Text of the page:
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SSol Plaatje is a leading figure in South Africa's liberation history. An extraordinary thinker, he spent much of his life mobilising for the liberation of African people. Two national monuments in Kimberley are testament to his legacy, and a museum in Mahikeng is named after him. Solomon Tshekisho “Sol” Plaatje (1876-1932) had little formal education but his incredible acumen and drive ensured that he became a literary and political icon in South Africa.


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HHis status as a leader, activist, writer, journalist and visionary is documented in the Sol Plaatje Museum and Library at 32 Angel Street, Kimberley, the "Diamond City" where he lived for many years, and where he is buried. The Kimberley municipality in the Northern Cape province is also named after him.

Born on a farm in Boshof in the Free State, he was part of the group of mission-educated black South Africans who founded the South African Native National Congress (SANNC) in 1912. This later became the African National Congress in 1926.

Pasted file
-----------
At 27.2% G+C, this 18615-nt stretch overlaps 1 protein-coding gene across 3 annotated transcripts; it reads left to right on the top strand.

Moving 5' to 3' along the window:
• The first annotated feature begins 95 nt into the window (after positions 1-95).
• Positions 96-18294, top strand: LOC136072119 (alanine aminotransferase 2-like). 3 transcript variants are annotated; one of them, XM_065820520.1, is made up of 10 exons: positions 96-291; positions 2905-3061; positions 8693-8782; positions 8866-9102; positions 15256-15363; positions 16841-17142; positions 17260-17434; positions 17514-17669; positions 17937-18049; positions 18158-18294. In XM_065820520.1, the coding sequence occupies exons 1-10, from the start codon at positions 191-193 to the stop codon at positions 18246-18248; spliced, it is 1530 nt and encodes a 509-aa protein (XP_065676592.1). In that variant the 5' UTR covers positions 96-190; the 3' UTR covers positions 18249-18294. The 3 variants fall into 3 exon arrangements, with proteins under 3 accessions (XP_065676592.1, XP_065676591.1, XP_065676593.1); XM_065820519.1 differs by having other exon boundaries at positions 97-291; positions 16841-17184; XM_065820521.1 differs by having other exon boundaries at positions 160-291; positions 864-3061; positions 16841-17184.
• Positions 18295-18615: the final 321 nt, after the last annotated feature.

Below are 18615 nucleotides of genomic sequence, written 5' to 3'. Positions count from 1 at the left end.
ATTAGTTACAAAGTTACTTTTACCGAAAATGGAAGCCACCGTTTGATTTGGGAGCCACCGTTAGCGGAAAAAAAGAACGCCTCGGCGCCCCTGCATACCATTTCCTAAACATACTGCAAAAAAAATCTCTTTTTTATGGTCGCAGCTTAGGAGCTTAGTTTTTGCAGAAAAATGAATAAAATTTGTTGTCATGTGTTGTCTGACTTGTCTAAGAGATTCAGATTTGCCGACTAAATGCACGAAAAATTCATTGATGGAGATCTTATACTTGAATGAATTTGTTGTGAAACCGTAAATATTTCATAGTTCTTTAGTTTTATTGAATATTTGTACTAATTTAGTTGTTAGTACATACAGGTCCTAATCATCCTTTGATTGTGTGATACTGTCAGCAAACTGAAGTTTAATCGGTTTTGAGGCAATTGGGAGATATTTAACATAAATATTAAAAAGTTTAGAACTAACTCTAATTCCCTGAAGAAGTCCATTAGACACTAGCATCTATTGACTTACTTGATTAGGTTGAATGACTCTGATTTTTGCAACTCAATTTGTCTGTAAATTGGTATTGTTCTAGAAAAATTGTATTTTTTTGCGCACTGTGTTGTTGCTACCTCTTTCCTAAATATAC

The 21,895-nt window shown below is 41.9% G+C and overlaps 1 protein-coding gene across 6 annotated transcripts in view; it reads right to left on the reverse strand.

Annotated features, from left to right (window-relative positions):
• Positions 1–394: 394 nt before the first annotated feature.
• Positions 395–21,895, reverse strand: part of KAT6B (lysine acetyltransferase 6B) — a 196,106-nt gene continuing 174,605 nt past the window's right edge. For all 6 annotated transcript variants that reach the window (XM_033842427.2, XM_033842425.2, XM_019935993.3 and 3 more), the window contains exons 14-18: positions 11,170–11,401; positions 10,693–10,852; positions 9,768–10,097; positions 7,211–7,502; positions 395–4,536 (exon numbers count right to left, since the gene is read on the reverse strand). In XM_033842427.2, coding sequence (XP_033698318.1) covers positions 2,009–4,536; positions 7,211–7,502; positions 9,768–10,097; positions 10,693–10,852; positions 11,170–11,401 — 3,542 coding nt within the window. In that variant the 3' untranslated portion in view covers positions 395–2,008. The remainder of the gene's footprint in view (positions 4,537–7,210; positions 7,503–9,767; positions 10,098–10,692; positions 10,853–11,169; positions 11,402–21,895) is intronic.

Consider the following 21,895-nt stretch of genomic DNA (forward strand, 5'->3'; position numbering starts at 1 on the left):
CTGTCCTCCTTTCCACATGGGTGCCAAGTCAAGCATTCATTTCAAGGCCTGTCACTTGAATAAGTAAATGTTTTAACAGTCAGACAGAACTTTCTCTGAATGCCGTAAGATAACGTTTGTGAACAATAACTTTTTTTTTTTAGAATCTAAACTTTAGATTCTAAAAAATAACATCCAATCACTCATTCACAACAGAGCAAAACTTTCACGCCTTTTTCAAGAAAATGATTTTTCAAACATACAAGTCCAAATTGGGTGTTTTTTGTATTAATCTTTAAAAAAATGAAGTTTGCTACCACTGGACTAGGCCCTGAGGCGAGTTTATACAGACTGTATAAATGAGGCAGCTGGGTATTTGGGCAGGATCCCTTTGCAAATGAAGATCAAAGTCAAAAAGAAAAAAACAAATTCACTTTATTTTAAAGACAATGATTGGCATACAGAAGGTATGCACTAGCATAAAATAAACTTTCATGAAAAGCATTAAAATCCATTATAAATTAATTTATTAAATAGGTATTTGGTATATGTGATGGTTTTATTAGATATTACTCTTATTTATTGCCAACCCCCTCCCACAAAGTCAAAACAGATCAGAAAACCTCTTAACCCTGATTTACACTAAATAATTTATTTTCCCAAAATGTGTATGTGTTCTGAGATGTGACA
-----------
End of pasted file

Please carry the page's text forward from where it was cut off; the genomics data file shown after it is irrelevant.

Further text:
Plaatje, who was offered the leadership of the SANNC in 1917 and turned it down, spent much of his time travelling to London and the United States in his quest to raise awareness of the racial injustices in the land of his birth.

He was, among other things, the first black person known to have kept a diary during war times, documenting the Siege of Mafikeng during the Boer War. He also translated Shakespeare's works and other novels into his home language, Tswana.

The works of Sol Plaatje include several books. Among Sol Plaatje's literature is the seminal Mhudi, the first book published by a black person in South Africa. He was also an editor of vernacular newspapers and was fluent in English, Afrikaans, Dutch, German, French, Sotho, Zulu, and Xhosa.

His grave in Kimberley, and house in Angel Street, have been declared national monuments as tributes to a person whose resilience, self-esteem and intellect pushed him to the zenith of life in South Africa despite having to daily confront the potentially crushing and demeaning effects of racial injustice.

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